Former Pride FC Heavyweight Champ ‘Minotauro’ Nogueira Retires From MMA

By Tristen Critchfield Sep 1, 2015
Antonio Rodrigo Nogueira has decided to hang up his gloves. | Photo:

Former Pride Fighting Championships heavyweight king and UFC interim titlist Antonio Rodrigo Nogueira has retired from professional mixed martial arts at 39 years old.

The Brazilian announced his decision on Tuesday. Nogueira will continue to work for the UFC as the promotion’s athlete relations ambassador in Brazil. According to a UFC release, “Minotauro” will “serve as a liaison for the organization between athletes, sponsors, media and government bodies, as well as act as a mentor in the development of young athletes” in the South American country. He will also help the UFC discover talent throughout the region.

“It’s a great pleasure and an honor for me to further my ties with the UFC. I’ve always had a passion to follow the development of new athletes and that’s what I intend to continue doing,” Nogueira stated. “I want to help further the spread of MMA around the world and give my contribution to the emergence and development of young talent. I appreciate all the confidence that Dana White, Lorenzo Fertitta and Frank Fertitta have in me, and I believe we will reach big results together. I know that I can, and will, contribute much to the growth of our sport outside of the Octagon.”

Nogueira exits the sport as one of the most decorated heavyweights of all time. He was a two-time Pride heavyweight ruler and posted triumphs over the likes of Mark Coleman, Dan Henderson, Mirko Filipovic, Ricco Rodriguez, Sergei Kharitonov, Fabricio Werdum and Josh Barnett in the Japanese organization before it was purchased by Zuffa.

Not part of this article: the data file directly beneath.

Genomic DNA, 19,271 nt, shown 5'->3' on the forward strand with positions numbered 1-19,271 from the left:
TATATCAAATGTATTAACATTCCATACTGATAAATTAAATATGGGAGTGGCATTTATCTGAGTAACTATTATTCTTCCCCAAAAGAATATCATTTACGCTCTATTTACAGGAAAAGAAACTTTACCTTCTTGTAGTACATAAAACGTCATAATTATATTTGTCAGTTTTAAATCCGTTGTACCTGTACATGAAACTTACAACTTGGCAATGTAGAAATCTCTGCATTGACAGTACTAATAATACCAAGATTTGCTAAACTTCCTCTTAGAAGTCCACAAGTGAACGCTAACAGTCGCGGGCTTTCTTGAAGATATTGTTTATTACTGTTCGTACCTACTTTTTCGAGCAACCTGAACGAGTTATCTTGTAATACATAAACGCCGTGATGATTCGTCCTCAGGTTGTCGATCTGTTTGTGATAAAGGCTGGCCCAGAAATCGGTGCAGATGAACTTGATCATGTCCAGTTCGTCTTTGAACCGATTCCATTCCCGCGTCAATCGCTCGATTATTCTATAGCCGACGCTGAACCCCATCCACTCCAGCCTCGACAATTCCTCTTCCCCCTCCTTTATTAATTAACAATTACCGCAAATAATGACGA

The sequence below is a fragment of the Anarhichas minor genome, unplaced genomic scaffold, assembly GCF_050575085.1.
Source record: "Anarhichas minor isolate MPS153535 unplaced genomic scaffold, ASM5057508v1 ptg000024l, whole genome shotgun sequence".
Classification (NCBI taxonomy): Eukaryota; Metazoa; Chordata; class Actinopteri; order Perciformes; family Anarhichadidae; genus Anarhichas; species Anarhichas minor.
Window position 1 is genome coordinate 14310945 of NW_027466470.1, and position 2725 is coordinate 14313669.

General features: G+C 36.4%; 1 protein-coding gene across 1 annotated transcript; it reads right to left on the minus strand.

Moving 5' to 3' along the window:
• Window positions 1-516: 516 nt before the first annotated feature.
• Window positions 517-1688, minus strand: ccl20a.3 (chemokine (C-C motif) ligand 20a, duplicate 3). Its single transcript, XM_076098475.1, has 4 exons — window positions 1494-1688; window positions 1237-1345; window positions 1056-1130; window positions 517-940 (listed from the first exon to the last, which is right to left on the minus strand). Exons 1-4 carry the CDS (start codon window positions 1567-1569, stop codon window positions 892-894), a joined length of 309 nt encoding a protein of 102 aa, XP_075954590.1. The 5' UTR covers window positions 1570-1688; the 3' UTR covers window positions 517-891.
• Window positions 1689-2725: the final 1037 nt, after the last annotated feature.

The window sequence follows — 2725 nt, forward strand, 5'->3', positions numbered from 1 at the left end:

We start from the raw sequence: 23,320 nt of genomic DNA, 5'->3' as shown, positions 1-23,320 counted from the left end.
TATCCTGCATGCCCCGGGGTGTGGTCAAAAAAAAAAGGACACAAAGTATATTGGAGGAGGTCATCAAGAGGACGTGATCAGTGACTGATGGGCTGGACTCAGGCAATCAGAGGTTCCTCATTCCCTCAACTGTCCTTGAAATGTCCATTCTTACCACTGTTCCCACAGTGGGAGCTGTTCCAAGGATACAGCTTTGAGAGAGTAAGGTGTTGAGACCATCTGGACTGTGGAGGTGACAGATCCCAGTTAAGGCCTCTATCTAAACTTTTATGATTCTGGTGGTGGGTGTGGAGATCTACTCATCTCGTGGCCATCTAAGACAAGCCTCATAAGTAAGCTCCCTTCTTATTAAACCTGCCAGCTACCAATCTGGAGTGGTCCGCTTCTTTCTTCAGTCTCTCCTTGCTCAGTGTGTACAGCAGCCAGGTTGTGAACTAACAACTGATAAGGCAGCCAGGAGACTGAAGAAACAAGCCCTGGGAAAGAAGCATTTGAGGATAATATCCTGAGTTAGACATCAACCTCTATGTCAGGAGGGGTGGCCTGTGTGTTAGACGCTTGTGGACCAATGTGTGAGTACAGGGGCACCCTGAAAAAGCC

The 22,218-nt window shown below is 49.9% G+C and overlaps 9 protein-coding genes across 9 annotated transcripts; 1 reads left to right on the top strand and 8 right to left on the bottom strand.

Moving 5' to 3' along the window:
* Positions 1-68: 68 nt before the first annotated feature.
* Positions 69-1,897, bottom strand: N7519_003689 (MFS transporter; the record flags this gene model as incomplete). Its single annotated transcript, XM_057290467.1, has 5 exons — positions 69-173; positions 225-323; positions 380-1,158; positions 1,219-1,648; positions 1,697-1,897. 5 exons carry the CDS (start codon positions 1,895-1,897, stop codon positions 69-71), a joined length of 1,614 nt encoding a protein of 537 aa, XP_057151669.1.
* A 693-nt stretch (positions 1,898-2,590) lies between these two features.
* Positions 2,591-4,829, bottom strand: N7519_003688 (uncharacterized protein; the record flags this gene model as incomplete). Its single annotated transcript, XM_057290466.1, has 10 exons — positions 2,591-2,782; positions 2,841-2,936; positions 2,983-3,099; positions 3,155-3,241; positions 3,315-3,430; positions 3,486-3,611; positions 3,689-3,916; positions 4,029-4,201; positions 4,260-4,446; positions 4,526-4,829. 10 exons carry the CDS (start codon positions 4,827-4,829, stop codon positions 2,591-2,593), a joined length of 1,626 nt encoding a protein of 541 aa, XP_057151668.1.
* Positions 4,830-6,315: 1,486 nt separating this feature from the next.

The Brazilian then captured the UFC interim heavyweight strap in 2008 by submitting Tim Sylvia with a guillotine choke at UFC 81. The Team Nogueira co-founder also earned notable triumphs against Randy Couture and Brendan Schaub during his UFC career.

Nogueira had fallen on hard times of late, however, winning just twice in seven Octagon appearances since 2010. He ended his tenure with the Las Vegas-based organization on a three-fight losing streak, most recently dropping a three-round verdict to Stefan Struve at UFC 190 on Aug. 1. Four of his last five defeats came via knockout or submission.

UFC President Dana White urged Nogueira to retire following the loss to Struve.

“I love Big Nog. I think everybody loves Big Nog,” White said at the post-fight press conference. “I think everybody loves Big Nog. He’s such a good guy. He’s respected by everybody. He and I actually talked tonight. I’m done. I don’t want to see him fight anymore. He doesn’t disagree.”

Nogueira owns a career mark of 34-10-1 with one no contest since making his professional debut in 1999. Renowned for his ability to overcome adversity in a fight, Nogueira finished 21 of his victories by way of submission.

“Big Nog is a legend in the sport of MMA,” White said. “He is respected by fighters and fans worldwide. It has been an honor to watch him compete and I'm happy to see him retire. He will be a huge asset to the UFC, the athletes and the sport as an ambassador. I look forward to working with him in this new chapter of his life.”

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